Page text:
, Dec 8 () –
The United States congratulated the president of the Gambia, Adama Barrow, on Tuesday for his new “electoral victory” in the recent elections in the country and has urged him that in his second term “the reform efforts promised in 2016 be revitalized” and that “remain unfinished.”
This has been stated by the spokesman for the State Department, Ned Price, who has stressed the need for reforms in The Gambia to “dismantle the architecture and tools of oppression”, as well as to “firmly build a foundation based on Human Rights, access to justice and democratic and responsible governance “.
“This includes constitutional and electoral reforms, as well as accountability through the application of the recommendations of the Truth, Reconciliation and Reparation Commission,” the spokesperson said in a statement released by the area.
Regarding the recent electoral process, he has pointed to “minor procedural irregularities”, pointed out by an international observer. In this sense, he has advocated for “broader structural reforms in the electoral processes” and has stressed the need for “any appeal or complaint to be channeled through the established dispute resolution process and that” the determinations made through of that process “.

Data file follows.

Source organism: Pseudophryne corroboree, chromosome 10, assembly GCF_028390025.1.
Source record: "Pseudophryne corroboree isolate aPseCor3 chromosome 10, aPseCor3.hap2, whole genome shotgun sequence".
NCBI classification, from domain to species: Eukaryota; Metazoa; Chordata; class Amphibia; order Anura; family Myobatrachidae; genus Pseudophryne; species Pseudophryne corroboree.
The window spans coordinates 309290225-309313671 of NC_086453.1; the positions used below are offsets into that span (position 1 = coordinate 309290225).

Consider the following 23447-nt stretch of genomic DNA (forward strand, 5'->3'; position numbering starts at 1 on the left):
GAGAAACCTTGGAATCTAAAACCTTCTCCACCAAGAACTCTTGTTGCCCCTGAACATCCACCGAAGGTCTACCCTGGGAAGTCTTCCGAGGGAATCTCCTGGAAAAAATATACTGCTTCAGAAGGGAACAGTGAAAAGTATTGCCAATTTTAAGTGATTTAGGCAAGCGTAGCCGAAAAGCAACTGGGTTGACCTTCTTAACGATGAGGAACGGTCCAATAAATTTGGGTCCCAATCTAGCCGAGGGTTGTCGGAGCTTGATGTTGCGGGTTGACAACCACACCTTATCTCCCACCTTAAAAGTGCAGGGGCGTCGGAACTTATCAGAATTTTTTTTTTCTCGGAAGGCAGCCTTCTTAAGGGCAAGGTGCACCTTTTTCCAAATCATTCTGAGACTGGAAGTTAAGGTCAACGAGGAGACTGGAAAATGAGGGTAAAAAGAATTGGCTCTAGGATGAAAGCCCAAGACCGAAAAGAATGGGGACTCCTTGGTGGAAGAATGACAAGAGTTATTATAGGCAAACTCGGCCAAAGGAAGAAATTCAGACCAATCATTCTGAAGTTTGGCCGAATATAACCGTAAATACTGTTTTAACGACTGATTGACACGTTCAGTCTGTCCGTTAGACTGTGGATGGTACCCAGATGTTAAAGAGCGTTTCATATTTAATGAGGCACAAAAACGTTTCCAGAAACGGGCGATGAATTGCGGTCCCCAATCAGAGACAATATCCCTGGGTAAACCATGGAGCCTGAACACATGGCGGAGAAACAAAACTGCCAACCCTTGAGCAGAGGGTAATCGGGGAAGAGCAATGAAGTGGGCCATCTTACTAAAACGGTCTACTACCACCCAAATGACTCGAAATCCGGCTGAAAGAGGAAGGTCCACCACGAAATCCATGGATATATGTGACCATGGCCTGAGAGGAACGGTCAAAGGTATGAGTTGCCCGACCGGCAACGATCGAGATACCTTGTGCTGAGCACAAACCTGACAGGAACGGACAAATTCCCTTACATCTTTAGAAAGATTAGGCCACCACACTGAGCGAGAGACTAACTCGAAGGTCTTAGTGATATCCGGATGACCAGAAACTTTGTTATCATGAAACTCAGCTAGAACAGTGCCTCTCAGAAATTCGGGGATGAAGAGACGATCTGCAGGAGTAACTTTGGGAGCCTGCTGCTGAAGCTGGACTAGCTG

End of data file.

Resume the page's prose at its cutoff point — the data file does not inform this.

“All parties must act with restraint, since there is no place for violence in a democratic process,” warned Price, who also applauded the Gambian people for “making themselves heard” at the polls.
Barrow has revalidated his mandate in the presidential elections last Sunday with 53 percent of the votes, thus achieving re-election after ignoring his commitment to be only three years in office and after reaching a controversial alliance with the party of the former dictator. Yahya Jamé.
The president, who won victory five years ago after presenting his candidacy as an independent with the support of groups opposed to Jamé, was sworn in in January 2017 after the dictator went into exile in Equatorial Guinea after rejecting his defeat at first.
Ousainou Darboe, the main rival of the current Gambian president, as well as other opposition figures have already announced that they will appeal the results.